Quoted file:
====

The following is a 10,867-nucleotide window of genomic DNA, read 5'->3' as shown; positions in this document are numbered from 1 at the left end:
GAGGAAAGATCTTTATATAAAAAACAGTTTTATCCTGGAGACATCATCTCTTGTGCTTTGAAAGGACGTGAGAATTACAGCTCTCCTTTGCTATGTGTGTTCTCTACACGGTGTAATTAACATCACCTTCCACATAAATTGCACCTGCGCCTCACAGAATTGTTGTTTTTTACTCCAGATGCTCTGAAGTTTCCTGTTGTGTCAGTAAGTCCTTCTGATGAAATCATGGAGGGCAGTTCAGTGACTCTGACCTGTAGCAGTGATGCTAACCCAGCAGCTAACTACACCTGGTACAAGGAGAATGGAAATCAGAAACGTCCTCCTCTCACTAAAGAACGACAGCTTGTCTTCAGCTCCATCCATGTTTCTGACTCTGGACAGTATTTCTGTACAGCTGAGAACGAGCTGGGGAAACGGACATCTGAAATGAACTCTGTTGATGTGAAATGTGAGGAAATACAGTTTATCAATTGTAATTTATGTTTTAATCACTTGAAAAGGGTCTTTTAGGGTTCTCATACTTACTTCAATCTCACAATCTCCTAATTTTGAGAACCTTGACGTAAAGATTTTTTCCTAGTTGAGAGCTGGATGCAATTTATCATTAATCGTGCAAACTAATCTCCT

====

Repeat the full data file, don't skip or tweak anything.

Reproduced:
The following is a 10,867-nucleotide window of genomic DNA, read 5'->3' as shown; positions in this document are numbered from 1 at the left end:
GAGGAAAGATCTTTATATAAAAAACAGTTTTATCCTGGAGACATCATCTCTTGTGCTTTGAAAGGACGTGAGAATTACAGCTCTCCTTTGCTATGTGTGTTCTCTACACGGTGTAATTAACATCACCTTCCACATAAATTGCACCTGCGCCTCACAGAATTGTTGTTTTTTACTCCAGATGCTCTGAAGTTTCCTGTTGTGTCAGTAAGTCCTTCTGATGAAATCATGGAGGGCAGTTCAGTGACTCTGACCTGTAGCAGTGATGCTAACCCAGCAGCTAACTACACCTGGTACAAGGAGAATGGAAATCAGAAACGTCCTCCTCTCACTAAAGAACGACAGCTTGTCTTCAGCTCCATCCATGTTTCTGACTCTGGACAGTATTTCTGTACAGCTGAGAACGAGCTGGGGAAACGGACATCTGAAATGAACTCTGTTGATGTGAAATGTGAGGAAATACAGTTTATCAATTGTAATTTATGTTTTAATCACTTGAAAAGGGTCTTTTAGGGTTCTCATACTTACTTCAATCTCACAATCTCCTAATTTTGAGAACCTTGACGTAAAGATTTTTTCCTAGTTGAGAGCTGGATGCAATTTATCATTAATCGTGCAAACTAATCTCCT